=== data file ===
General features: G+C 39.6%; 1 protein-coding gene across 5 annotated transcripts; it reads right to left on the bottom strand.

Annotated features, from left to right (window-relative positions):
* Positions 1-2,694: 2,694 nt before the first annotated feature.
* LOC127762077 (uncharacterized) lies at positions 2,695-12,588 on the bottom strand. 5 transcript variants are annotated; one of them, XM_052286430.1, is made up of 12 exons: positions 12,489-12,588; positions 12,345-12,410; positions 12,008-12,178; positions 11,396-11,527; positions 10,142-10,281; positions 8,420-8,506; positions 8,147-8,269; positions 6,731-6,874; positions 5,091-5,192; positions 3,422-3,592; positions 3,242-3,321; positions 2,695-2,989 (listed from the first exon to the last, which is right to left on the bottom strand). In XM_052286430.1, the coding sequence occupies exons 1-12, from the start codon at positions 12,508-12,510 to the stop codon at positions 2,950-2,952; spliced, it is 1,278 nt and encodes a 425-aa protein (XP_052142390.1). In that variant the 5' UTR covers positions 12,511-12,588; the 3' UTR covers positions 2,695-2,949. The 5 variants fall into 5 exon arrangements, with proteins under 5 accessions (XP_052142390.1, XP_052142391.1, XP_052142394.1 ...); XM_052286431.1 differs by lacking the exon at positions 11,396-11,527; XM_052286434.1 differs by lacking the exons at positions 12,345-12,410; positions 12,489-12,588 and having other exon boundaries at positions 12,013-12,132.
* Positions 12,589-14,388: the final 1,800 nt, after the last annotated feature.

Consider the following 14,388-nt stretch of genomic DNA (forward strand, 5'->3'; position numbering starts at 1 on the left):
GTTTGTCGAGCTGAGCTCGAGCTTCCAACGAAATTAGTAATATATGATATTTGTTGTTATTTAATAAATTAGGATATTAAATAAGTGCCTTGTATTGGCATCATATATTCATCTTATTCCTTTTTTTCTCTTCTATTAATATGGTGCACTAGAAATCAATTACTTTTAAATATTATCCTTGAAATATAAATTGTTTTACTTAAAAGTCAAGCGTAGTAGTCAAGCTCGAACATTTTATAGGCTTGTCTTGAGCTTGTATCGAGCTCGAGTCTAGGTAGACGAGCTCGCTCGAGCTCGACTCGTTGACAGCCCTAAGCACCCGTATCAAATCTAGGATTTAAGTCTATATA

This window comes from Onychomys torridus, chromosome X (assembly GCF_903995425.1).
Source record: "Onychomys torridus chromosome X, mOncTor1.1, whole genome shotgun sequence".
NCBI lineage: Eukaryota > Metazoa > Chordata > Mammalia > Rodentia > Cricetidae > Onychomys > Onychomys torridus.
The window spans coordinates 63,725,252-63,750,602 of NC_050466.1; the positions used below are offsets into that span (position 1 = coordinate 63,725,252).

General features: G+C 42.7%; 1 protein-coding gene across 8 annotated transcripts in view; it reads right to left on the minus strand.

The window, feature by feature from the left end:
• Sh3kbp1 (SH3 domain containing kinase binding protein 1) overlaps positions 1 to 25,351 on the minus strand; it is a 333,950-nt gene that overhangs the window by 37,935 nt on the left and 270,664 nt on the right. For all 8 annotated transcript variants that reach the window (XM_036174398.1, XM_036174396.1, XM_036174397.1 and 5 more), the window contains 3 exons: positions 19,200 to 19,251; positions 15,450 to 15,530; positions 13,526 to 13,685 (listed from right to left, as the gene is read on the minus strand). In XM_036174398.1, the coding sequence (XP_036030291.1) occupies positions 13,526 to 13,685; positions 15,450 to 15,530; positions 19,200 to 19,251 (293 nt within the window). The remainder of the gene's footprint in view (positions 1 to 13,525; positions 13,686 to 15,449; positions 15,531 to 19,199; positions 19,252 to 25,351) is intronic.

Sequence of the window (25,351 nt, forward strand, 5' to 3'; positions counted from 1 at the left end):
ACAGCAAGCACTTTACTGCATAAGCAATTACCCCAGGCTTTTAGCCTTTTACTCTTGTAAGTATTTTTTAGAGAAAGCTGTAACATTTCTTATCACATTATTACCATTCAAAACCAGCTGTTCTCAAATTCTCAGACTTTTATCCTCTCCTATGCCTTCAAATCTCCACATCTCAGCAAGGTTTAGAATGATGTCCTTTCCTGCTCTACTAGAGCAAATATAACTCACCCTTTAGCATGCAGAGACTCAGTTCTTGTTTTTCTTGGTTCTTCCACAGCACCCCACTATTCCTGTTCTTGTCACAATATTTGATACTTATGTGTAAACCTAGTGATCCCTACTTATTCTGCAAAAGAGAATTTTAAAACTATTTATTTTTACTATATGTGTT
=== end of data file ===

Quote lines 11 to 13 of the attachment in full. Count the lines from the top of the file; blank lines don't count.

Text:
The window spans coordinates 63,725,252-63,750,602 of NC_050466.1; the positions used below are offsets into that span (position 1 = coordinate 63,725,252).

General features: G+C 42.7%; 1 protein-coding gene across 8 annotated transcripts in view; it reads right to left on the minus strand.

The window, feature by feature from the left end: